The bag or the airtight container must be suitable for freezing. You can use a vacuum sealer to get better results.
- Step 4: Tag.
As you will freeze the dough thinking in the long term, it is good to place the date of storage of the dough to know precisely how long it has been frozen.
- Step 5: Save to the freezer.
If you follow all the indications, you may freeze the corn dough for 3 to 6 months.
When you want to thaw, you should put the portions you will use in the fridge for a whole night.
You can also remove the plastic film, wrap it with a paper towel, and leave it at room temperature for about 3 or 4 hours. However, letting it overnight in the fridge is better.
Important: you can’t refreeze the corn dough after thawing.
Store corn dough from corn grains
Many people grind corn to make craft dough and get a more natural flavor in the preparation they are going to make.
If you want to preserve this type of dough, it is the same as corn dough with precooked flour (guidelines above).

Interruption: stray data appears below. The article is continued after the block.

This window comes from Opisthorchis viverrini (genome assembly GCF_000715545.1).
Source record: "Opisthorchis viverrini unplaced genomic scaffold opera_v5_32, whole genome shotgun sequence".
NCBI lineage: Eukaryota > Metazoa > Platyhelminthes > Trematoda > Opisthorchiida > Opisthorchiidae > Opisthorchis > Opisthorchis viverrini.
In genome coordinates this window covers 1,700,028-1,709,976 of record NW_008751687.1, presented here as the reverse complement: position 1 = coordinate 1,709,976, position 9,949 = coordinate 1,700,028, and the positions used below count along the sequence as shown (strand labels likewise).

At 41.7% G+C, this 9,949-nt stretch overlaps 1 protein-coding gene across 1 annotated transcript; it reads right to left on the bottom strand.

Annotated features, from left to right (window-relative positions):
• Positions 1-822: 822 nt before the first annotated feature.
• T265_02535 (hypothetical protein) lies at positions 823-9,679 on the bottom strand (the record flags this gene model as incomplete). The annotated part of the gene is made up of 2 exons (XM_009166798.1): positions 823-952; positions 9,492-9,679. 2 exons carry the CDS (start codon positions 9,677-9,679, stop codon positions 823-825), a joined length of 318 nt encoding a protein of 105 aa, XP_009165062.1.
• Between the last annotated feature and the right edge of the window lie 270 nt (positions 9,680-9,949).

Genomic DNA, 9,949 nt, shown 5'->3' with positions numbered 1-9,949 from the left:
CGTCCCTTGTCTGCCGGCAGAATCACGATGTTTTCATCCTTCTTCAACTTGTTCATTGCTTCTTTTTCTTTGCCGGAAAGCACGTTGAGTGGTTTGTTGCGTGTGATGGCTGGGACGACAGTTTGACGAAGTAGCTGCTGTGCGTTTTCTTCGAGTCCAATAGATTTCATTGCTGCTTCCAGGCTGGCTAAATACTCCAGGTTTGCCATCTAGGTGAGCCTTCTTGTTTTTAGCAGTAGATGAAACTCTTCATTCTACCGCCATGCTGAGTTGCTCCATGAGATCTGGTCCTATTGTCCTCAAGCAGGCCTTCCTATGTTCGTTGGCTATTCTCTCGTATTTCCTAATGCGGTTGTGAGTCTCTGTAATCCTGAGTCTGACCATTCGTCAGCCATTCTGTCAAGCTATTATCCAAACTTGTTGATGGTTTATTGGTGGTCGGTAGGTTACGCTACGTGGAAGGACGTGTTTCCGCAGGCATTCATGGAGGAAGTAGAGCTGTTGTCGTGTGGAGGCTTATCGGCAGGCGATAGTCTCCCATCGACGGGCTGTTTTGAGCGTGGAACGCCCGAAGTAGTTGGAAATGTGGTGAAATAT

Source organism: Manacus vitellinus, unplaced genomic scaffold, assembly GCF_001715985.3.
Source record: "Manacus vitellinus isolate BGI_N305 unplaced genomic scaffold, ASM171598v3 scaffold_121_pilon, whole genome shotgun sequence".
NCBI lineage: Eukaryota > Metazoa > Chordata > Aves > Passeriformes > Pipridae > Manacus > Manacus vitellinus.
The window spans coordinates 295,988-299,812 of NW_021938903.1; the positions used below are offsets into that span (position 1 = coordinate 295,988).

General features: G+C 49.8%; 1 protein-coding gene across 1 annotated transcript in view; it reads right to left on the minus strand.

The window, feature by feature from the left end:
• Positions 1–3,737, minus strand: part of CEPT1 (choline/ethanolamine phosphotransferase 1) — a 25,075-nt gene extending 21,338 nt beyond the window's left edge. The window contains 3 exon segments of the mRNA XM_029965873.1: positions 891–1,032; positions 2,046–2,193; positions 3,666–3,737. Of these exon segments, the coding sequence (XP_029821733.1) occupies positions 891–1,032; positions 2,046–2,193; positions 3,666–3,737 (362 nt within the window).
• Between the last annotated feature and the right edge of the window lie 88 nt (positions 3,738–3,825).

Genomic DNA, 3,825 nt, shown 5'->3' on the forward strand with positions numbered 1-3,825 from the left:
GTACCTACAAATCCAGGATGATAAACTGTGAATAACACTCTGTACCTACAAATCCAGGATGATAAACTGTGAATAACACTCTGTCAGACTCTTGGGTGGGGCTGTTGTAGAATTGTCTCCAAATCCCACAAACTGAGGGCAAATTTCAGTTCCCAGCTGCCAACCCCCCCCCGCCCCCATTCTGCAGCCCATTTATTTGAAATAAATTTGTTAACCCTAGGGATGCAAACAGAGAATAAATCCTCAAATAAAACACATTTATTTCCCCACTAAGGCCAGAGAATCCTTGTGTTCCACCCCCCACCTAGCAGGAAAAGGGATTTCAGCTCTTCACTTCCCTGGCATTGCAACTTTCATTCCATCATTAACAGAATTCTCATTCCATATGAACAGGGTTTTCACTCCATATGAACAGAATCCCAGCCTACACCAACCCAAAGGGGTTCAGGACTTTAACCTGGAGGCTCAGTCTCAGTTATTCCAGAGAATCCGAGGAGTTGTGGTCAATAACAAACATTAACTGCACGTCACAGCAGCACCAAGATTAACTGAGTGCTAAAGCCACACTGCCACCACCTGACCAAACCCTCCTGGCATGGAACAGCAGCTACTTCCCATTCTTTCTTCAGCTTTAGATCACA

However, the shelf life is shorter, as the craft corn dough can only be refrigerated for two days while frozen for 1 or 2 months.
Thawing is the same as traditional corn dough; in other words, leaving it overnight in the fridge and never refreezing it.
How do you know if the corn dough is bad?
If the corn dough is spoiled, the first thing you usually notice is the rancid or fermented smell that comes out of it, indicating its shelf life is over.
As the corn dough has a large amount of water, it quickly develops mold if it is not stored correctly. If that’s the case, you will notice dark or greenish spots; therefore, discard the dough immediately.